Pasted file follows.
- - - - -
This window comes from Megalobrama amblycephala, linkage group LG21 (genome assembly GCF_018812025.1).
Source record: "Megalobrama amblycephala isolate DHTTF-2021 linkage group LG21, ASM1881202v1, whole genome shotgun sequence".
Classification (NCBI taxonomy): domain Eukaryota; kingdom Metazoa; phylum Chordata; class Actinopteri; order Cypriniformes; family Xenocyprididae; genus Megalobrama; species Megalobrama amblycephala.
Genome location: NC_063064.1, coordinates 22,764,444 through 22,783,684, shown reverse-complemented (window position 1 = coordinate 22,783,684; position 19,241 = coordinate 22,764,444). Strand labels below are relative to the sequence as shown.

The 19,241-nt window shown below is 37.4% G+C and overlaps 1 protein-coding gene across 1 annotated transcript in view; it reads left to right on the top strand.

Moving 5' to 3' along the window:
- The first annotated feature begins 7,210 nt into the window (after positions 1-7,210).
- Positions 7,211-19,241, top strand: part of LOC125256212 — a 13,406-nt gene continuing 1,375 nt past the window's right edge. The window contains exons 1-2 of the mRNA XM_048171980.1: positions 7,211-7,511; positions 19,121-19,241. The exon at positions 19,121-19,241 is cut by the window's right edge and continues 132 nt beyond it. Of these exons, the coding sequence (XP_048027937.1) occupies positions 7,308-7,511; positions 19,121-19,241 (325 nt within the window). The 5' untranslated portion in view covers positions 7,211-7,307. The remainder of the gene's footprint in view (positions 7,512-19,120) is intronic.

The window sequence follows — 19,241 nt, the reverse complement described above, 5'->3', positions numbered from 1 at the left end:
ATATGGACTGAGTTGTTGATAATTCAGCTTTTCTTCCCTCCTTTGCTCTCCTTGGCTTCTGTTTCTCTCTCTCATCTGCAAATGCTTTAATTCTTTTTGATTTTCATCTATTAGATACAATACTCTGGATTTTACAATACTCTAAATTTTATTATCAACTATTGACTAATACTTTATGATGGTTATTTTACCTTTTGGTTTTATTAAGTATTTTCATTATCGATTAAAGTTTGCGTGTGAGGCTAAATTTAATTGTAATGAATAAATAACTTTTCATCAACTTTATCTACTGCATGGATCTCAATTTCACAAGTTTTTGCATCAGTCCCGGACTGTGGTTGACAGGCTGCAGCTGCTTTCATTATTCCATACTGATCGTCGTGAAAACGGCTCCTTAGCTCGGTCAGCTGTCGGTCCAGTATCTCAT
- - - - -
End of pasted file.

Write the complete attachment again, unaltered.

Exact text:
This window comes from Megalobrama amblycephala, linkage group LG21 (genome assembly GCF_018812025.1).
Source record: "Megalobrama amblycephala isolate DHTTF-2021 linkage group LG21, ASM1881202v1, whole genome shotgun sequence".
Classification (NCBI taxonomy): domain Eukaryota; kingdom Metazoa; phylum Chordata; class Actinopteri; order Cypriniformes; family Xenocyprididae; genus Megalobrama; species Megalobrama amblycephala.
Genome location: NC_063064.1, coordinates 22,764,444 through 22,783,684, shown reverse-complemented (window position 1 = coordinate 22,783,684; position 19,241 = coordinate 22,764,444). Strand labels below are relative to the sequence as shown.

The 19,241-nt window shown below is 37.4% G+C and overlaps 1 protein-coding gene across 1 annotated transcript in view; it reads left to right on the top strand.

Moving 5' to 3' along the window:
- The first annotated feature begins 7,210 nt into the window (after positions 1-7,210).
- Positions 7,211-19,241, top strand: part of LOC125256212 — a 13,406-nt gene continuing 1,375 nt past the window's right edge. The window contains exons 1-2 of the mRNA XM_048171980.1: positions 7,211-7,511; positions 19,121-19,241. The exon at positions 19,121-19,241 is cut by the window's right edge and continues 132 nt beyond it. Of these exons, the coding sequence (XP_048027937.1) occupies positions 7,308-7,511; positions 19,121-19,241 (325 nt within the window). The 5' untranslated portion in view covers positions 7,211-7,307. The remainder of the gene's footprint in view (positions 7,512-19,120) is intronic.

The window sequence follows — 19,241 nt, the reverse complement described above, 5'->3', positions numbered from 1 at the left end:
ATATGGACTGAGTTGTTGATAATTCAGCTTTTCTTCCCTCCTTTGCTCTCCTTGGCTTCTGTTTCTCTCTCTCATCTGCAAATGCTTTAATTCTTTTTGATTTTCATCTATTAGATACAATACTCTGGATTTTACAATACTCTAAATTTTATTATCAACTATTGACTAATACTTTATGATGGTTATTTTACCTTTTGGTTTTATTAAGTATTTTCATTATCGATTAAAGTTTGCGTGTGAGGCTAAATTTAATTGTAATGAATAAATAACTTTTCATCAACTTTATCTACTGCATGGATCTCAATTTCACAAGTTTTTGCATCAGTCCCGGACTGTGGTTGACAGGCTGCAGCTGCTTTCATTATTCCATACTGATCGTCGTGAAAACGGCTCCTTAGCTCGGTCAGCTGTCGGTCCAGTATCTCAT